That may have been what made it so difficult to see where meth was taking me. I didn't meet the strung out addicts we hear so much about. The guys I met and played with weren't covered in scabs or depleted looking. They were in good shape, gregarious, and sexy as hell. Like my friend, T.

T. and I met online, and when we finally hooked up, he proved to be a helluva lot of fun. Meth lubricated the sex and the social encounter, taking us farther than we might have gone without it. On top of it all, he was smart, and eager to share his other passions with anyone who showed even the slightest interest. Most of all, he was just a charming, sexy man.

It's that easy sociability which, no doubt, pulls men in. (It's not for nothing that, a support organization for gay men struggling with meth use or addiction, uses a very sexy demon as its mascot.) Looking for ways to connect with others in a city that can be difficult to settle into, hoping to stave off loneliness, many guys find access to human connections in those little white crystals. Meth offers companionship and, surprisingly, the reassurance of ritual. The drug has to be ground up, loaded into pipes or prepared for injection requiring concentration but, too, opening up conversation and the brotherhood of a shared, taboo experience.

But that only lasts so long.

Flash forward a few years: meth had finally begun to take its toll on me. As I began a new stage in my life, returning to school, I found myself under intense pressure and I didn't handle it well. I withdrew. I spent long hours in bed waiting for the day to be done. I would burst into tears for no reason, unable to explain or describe the incredible pain I felt pulsing through my heart and brain. I thought a lot about killing myself. After struggling for months, I finally snapped.

Without going into a lot of detail, suffice to say I was taken off the Golden Gate Bridge by cops and placed into San Francisco General Hospital for observation. Looking back, it's unlikely I would have jumped; it was a classic cry for help. Professional counseling helped me realize I needed to cut meth out of my life and to make that possible, it meant cutting out the people with whom I'd been using the drug and T., as much as I liked him, was one of those people. The very drug which I felt had helped me connect with all those guys, including those who became friends, now cut me off from them.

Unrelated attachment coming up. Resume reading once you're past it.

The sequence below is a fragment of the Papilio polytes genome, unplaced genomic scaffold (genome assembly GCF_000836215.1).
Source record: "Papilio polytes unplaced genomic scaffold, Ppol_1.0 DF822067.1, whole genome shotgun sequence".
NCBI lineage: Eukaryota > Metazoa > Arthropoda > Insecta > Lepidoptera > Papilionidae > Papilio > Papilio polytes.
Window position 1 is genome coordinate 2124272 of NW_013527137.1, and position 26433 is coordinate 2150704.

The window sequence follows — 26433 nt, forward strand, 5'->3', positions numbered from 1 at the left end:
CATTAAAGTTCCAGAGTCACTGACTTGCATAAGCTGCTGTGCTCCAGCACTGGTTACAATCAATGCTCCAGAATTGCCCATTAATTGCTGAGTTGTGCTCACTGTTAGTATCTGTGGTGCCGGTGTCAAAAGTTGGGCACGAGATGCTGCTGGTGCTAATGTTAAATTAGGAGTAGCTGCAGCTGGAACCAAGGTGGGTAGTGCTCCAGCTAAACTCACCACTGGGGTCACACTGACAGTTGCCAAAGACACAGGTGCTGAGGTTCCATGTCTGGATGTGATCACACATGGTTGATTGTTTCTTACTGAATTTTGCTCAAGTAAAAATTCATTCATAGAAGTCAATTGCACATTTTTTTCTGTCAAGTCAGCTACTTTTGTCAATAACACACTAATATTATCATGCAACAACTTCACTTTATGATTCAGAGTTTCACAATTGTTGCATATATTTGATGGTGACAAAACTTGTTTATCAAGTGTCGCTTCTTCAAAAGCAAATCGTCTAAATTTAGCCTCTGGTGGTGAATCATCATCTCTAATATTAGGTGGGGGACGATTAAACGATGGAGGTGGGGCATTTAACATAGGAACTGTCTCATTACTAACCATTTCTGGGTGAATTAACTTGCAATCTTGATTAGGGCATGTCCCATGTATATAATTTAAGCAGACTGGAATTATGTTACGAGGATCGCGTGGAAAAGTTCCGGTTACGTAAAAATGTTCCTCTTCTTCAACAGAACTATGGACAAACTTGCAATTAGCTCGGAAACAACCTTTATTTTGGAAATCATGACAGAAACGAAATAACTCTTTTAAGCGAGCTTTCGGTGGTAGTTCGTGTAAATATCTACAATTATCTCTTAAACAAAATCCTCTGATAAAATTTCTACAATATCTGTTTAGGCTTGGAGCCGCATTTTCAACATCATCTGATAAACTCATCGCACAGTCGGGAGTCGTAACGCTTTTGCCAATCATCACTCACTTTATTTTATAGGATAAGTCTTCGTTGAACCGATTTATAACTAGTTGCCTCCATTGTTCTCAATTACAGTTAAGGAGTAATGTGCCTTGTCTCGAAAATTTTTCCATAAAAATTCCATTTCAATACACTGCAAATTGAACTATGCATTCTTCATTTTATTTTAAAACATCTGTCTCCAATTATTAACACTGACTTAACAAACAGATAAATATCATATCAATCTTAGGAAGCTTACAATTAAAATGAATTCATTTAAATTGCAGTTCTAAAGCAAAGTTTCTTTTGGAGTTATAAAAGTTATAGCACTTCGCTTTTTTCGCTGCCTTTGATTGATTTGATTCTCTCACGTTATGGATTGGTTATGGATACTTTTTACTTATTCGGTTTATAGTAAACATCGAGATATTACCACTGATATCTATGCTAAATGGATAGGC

When Marc contacted me to ask if I had heard from T., I was alarmed but not terribly surprised. T. had been out of work for months and had struggled to find a new job. He had become reclusive. I had wanted to get back in touch, largely out of concern but, also, just because I missed him.

When the sheriff's deputies finally arrived at T.'s home that spring morning, no one answered the door. Eventually, they forced their way into the house only to find that T. had killed himself sometime in the hours before. I still believe he was alive when I had been there the previous evening.

In the years since I had begun to leave crystal behind, my family – the wonderful men who had become my dads – helped me stay on track. I got through school and began working. I began writing again, publishing regularly. I began building a life I wanted. I survived. T. did not.

“Memory is the sense of loss,” wrote novelist Marilynne Robinson, “and loss pulls us after it.”

It's been more than three years since T. took his life and, still, I think about him nearly every day. I wonder what might have happened if I had reached out to him earlier. I wonder what might have happened if I had been more persistent in getting through to him that last night outside his door. I wonder, too, if that had even been possible.

That's probably the most insidious aspect of depression. The one thing someone suffering from depression needs most is contact with others. Depression convinces the sufferer otherwise, leaving him to navigate its dark channels alone with no ability to see beyond what lies before him, unable to see the dangerous steps ahead. When I was taken off the bridge into SF General for observation, I told the counselor I didn't want to kill myself; I just didn't want to be alive anymore.

She understood. I'm still alive.


Join Leathermen's Discussion Group on Nov. 5 for our special presentation "Killer Among Us: Depression in the Men's Community."